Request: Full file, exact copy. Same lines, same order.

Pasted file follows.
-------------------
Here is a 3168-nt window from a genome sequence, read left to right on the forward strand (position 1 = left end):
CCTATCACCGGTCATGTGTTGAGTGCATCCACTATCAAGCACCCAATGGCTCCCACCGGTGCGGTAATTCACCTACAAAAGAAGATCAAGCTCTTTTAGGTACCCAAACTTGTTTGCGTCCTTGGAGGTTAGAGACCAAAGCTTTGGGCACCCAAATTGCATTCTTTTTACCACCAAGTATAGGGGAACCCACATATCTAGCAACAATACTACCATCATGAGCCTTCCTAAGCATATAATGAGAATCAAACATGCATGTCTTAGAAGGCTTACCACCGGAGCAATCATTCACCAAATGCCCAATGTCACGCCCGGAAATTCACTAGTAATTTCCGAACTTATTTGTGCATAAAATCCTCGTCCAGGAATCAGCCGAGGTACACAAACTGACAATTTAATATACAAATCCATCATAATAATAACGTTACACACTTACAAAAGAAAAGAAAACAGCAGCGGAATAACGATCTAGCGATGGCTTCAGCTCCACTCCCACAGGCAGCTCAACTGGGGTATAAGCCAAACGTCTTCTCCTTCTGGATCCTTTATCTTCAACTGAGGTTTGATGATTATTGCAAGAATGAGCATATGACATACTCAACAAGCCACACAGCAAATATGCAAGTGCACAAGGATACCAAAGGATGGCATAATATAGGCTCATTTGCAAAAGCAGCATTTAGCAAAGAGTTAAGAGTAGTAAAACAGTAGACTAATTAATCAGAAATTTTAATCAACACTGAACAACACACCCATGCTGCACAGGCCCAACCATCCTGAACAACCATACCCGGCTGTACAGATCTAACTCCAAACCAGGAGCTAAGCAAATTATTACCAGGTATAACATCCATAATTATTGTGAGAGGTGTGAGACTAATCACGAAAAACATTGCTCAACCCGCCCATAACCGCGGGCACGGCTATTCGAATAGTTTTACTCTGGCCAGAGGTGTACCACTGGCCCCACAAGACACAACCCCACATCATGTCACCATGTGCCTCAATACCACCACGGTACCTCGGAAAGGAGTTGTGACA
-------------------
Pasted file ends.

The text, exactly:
Here is a 3168-nt window from a genome sequence, read left to right on the forward strand (position 1 = left end):
CCTATCACCGGTCATGTGTTGAGTGCATCCACTATCAAGCACCCAATGGCTCCCACCGGTGCGGTAATTCACCTACAAAAGAAGATCAAGCTCTTTTAGGTACCCAAACTTGTTTGCGTCCTTGGAGGTTAGAGACCAAAGCTTTGGGCACCCAAATTGCATTCTTTTTACCACCAAGTATAGGGGAACCCACATATCTAGCAACAATACTACCATCATGAGCCTTCCTAAGCATATAATGAGAATCAAACATGCATGTCTTAGAAGGCTTACCACCGGAGCAATCATTCACCAAATGCCCAATGTCACGCCCGGAAATTCACTAGTAATTTCCGAACTTATTTGTGCATAAAATCCTCGTCCAGGAATCAGCCGAGGTACACAAACTGACAATTTAATATACAAATCCATCATAATAATAACGTTACACACTTACAAAAGAAAAGAAAACAGCAGCGGAATAACGATCTAGCGATGGCTTCAGCTCCACTCCCACAGGCAGCTCAACTGGGGTATAAGCCAAACGTCTTCTCCTTCTGGATCCTTTATCTTCAACTGAGGTTTGATGATTATTGCAAGAATGAGCATATGACATACTCAACAAGCCACACAGCAAATATGCAAGTGCACAAGGATACCAAAGGATGGCATAATATAGGCTCATTTGCAAAAGCAGCATTTAGCAAAGAGTTAAGAGTAGTAAAACAGTAGACTAATTAATCAGAAATTTTAATCAACACTGAACAACACACCCATGCTGCACAGGCCCAACCATCCTGAACAACCATACCCGGCTGTACAGATCTAACTCCAAACCAGGAGCTAAGCAAATTATTACCAGGTATAACATCCATAATTATTGTGAGAGGTGTGAGACTAATCACGAAAAACATTGCTCAACCCGCCCATAACCGCGGGCACGGCTATTCGAATAGTTTTACTCTGGCCAGAGGTGTACCACTGGCCCCACAAGACACAACCCCACATCATGTCACCATGTGCCTCAATACCACCACGGTACCTCGGAAAGGAGTTGTGACA